CAB Rule Set
The Proposed Rule Set applicable to CABs would include the following general requirements:
- Duties and Conflicts (CAB Rule 200 Series) – The proposed rules contain streamlined conduct rules, including rules for know-your-customer and suitability and an abbreviated version of FINRA’s communications rules, effectively prohibiting false and misleading statements. CABs would not be subject to FINRA’s rules relating to fair prices and commissions or charges for services performed.
- Supervision (CAB Rule 300 Series) – The Proposed Rule Set would impose limited supervisory requirements incorporating some of FINRA Rule 3110, but not the provisions related to annual compliance meetings, review and investigation of transactions, documentation and supervisory procedures for supervisory personnel, or internal inspections. The rule set incorporates FINRA rules restricting influencing or rewarding employees of others and outside business activities of associated persons, and imposes anti-money laundering requirements similar to FINRA Rule 3310 but would not require chief executive officers to certify that the CAB has in place processes to establish, maintain, review, test and modify written compliance policies and written supervisory procedures reasonably designed to achieve compliance with applicable federal securities laws and regulations and FINRA rules. The rule set would also prohibit any person associated with a CAB from participating in any manner in a private securities transaction.
- Financial and Operational (CAB Rule 400 Series) – The Proposed Rule Set would subject CABs to FINRA rules regarding audits, guarantees by or flow though benefits for members, filing and contact information requirements, supplemental FOCUS information, reporting requirements, verification of assets, and certain (but not all) capital compliance requirements applicable to member firms. CABs would not be subject to FINRA rules regarding business continuity plans or testing under Regulation SCI and would have limited customer information requirements.
- Securities Offerings (CAB Rule 500 Series) – CABs would be subject to a limited subset of the rules governing securities offerings, specifically FINRA Rule 5122 (Private Placements of Securities Issued by Members) and FINRA Rule 5150 (Fairness Opinions).
- Investigations and Sanctions, Code of Procedure (CAB Rule 800 and 900 Series) – CABs would be subject to the FINRA rules governing investigations and sanctions of firms other than those covering availability of manual to customers, but not FINRA rules related to automated submission of trading data.
- Arbitration and Mediation (CAB Rule 1000 Series) – CABS would be subject to the FINRA arbitration and mediation rule set for customer and industry disputes.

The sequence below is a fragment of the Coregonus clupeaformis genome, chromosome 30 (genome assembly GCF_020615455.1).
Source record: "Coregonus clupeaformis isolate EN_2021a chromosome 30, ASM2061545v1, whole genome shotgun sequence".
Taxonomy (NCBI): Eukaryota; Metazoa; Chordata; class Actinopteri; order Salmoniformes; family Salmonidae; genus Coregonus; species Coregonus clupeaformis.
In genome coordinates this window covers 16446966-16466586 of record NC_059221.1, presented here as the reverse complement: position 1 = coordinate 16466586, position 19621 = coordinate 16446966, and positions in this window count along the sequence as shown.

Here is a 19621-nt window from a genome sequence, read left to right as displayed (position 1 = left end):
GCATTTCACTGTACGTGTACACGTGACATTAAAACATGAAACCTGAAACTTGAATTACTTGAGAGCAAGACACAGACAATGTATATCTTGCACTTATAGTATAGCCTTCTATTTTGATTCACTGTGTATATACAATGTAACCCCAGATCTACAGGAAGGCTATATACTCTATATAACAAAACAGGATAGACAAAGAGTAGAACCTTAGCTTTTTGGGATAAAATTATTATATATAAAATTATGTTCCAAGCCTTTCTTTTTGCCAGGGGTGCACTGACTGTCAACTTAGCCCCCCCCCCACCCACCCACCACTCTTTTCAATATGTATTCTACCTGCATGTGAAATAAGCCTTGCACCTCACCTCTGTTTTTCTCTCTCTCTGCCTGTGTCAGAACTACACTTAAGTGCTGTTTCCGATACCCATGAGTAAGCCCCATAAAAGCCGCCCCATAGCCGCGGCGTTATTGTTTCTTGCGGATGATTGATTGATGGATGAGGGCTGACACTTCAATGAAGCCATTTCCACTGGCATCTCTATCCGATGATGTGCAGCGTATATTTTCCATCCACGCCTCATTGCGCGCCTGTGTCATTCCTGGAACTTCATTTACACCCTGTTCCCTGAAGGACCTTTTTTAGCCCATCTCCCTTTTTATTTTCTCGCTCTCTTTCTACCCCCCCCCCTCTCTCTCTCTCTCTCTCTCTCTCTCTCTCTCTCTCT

As the above summary makes clear, while FINRA’s proposal would provide CABs some limited relief from the current FINRA regulatory framework, the benefits still appear to be marginal. In reviewing FINRA’s rule filing, it appears that much of the proposed ‘relief’ relates to rules that could not apply, or would not make sense to apply, to a firm engaged in the limited activities permitted by the proposed definition of CAB. While there are several examples of proposed relief that might fairly be termed to be true “policy judgment calls” by FINRA, such examples are few and far between. While the latest proposal is an improvement over the initial LCFB proposal, interested private fund sponsors should review the proposal in depth to understand the various rules and regulations to which they would become subject if they were to register as a CAB.
FINRA requests public comment on the Proposed Rule Set. The comment period expires on January 13, 2016.9
Michael B. Koffler is a partner in Sutherland’s New York office. He guides investment advisers, broker-dealers and investment funds in their compliance with federal and state securities laws and regulations, and SRO rules. Mr. Koffler advises clients on the full spectrum of business operations, including advertising, portfolio management, trading, internal controls, compliance programs, mergers and acquisitions and other management issues. He also counsels other financial institutions—banks and insurance companies—on securities issues associated with the management and distribution of investment products. Mr. Koffler began his legal career with the U.S. Securities and Exchange Commission's Division of Investment Management.
Ben Marzouk is an associate in Sutherland’s Washington DC office. He is a financial services attorney who advises broker-dealers and investment advisers on their regulatory compliance matters with the U.S. Securities and Exchange Commission (SEC) and the Financial Industry Regulatory Authority (FINRA), as well as state rules and regulations.